Justin Schaffer

Trooper Justin R. Schaffer

William Thompson, the Olympia man accused of leading multiple law enforcement agencies on a chase down Interstate 5 and ultimately killing a Chehalis native and state patrol trooper, has been found competent to stand trial.

The court order — entered on Oct. 15 by Superior Court Judge Andrew Toynbee — finding Thompson to be competent to stand trial is the most recent development in the case that has essentially been at a standstill for nearly the first seven months.

William Thompson

William Thompson, 39, makes his first appearance in Lewis County Superior Court in March, 2020 in the death of Washington State Patrol Trooper Justin Schaffer. 

On the same day the court order was entered, Thompson, 40, pleaded not guilty to charges of first-degree aggravated murder, first-degree attempted murder and four counts of first-degree assault among seven other offenses, according to court records.

Thompson is accused of intentionally hitting and killing trooper Justin Schaffer, 28, with his vehicle while the officer was laying spike strips down on I-5 in an effort to end the pursuit on March 24. Schaffer is the son of Chehalis Police Chief Glenn Schaffer.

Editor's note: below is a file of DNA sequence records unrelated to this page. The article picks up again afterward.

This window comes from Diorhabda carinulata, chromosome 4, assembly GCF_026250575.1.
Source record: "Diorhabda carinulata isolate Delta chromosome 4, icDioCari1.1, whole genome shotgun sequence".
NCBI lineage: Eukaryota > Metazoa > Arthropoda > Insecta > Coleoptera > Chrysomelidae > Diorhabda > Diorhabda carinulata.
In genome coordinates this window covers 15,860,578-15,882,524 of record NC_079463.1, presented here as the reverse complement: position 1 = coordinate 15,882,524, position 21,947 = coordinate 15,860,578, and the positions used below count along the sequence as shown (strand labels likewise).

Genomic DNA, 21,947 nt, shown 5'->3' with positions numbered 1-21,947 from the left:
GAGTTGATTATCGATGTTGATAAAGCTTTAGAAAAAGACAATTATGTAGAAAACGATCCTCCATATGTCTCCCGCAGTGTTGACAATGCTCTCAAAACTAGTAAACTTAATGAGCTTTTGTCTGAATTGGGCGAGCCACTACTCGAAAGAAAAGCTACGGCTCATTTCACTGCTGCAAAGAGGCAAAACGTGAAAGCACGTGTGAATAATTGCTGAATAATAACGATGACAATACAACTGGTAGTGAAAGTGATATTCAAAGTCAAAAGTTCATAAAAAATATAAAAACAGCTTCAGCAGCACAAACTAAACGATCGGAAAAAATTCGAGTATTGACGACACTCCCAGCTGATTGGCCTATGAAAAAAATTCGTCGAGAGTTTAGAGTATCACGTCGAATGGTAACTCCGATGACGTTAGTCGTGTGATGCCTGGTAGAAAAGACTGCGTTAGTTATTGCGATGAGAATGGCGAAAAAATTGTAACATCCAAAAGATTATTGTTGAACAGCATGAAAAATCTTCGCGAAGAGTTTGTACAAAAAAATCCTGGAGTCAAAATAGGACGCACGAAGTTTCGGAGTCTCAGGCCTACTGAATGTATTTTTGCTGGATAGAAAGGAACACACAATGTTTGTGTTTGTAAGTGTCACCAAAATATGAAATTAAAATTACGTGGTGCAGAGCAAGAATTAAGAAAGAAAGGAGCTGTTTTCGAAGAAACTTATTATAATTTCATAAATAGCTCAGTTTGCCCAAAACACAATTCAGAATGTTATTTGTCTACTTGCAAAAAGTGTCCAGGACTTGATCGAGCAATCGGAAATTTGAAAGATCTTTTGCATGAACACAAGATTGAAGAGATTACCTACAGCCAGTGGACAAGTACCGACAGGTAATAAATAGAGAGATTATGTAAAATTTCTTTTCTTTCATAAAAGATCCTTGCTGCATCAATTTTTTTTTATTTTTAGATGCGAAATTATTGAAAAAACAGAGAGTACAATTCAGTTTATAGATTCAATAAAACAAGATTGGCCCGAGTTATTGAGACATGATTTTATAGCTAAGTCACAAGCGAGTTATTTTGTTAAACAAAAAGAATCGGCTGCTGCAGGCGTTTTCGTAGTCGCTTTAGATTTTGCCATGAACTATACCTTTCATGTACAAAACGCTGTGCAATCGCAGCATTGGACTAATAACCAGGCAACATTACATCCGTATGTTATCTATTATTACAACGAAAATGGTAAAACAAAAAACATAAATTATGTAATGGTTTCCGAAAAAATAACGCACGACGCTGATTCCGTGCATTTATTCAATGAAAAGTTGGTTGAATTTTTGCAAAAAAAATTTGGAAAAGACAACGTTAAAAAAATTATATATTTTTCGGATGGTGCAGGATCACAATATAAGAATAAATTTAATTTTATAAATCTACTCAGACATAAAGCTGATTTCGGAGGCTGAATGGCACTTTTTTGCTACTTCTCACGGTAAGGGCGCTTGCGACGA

Senior Deputy Prosecutor Will Halstead said frankly there isn’t a lot of new information from his office to report regarding the case because it hasn’t moved anywhere since Thompson was found to be competent.

“To be honest, we haven’t even really discussed a resolution of the case because, I mean, there’s really nowhere to go, it’s either he pleads or he doesn’t and we go to trial,” Halstead said.

Halstead told The Chronicle the next scheduled hearing for Thompson’s case will be a trial setting on Jan. 28 where they will establish dates for an omnibus hearing, trial confirmation and a trial.

One way or another, Halstead said, he is confident the case will reach a conclusion by March 22, 2021.

Halstead could not comment on whether the case was leaning toward going to trial or reaching a plea agreement.

However, a murder case lasting longer than a year is not uncommon. In fact, it is quite normal, Halstead said.

In his 26 years of working in a prosecutor’s office, Halstead said he has only seen one murder case reach a resolution within the timeframe speedy trial rights grant — which is about two to three months.

“They typically get bumped out at least a year, if not more depending upon the facts and what’s going on,” Halstead said. 

Halstead added that once you factor the coronavirus pandemic into the equation, the writing was on the wall that Thompson’s case would be an extended one.

“That’s six months right there where you were guaranteed that it was going to get pushed back. So really if you take that six months out, Thompson’s case isn’t really that old,” Halstead said.

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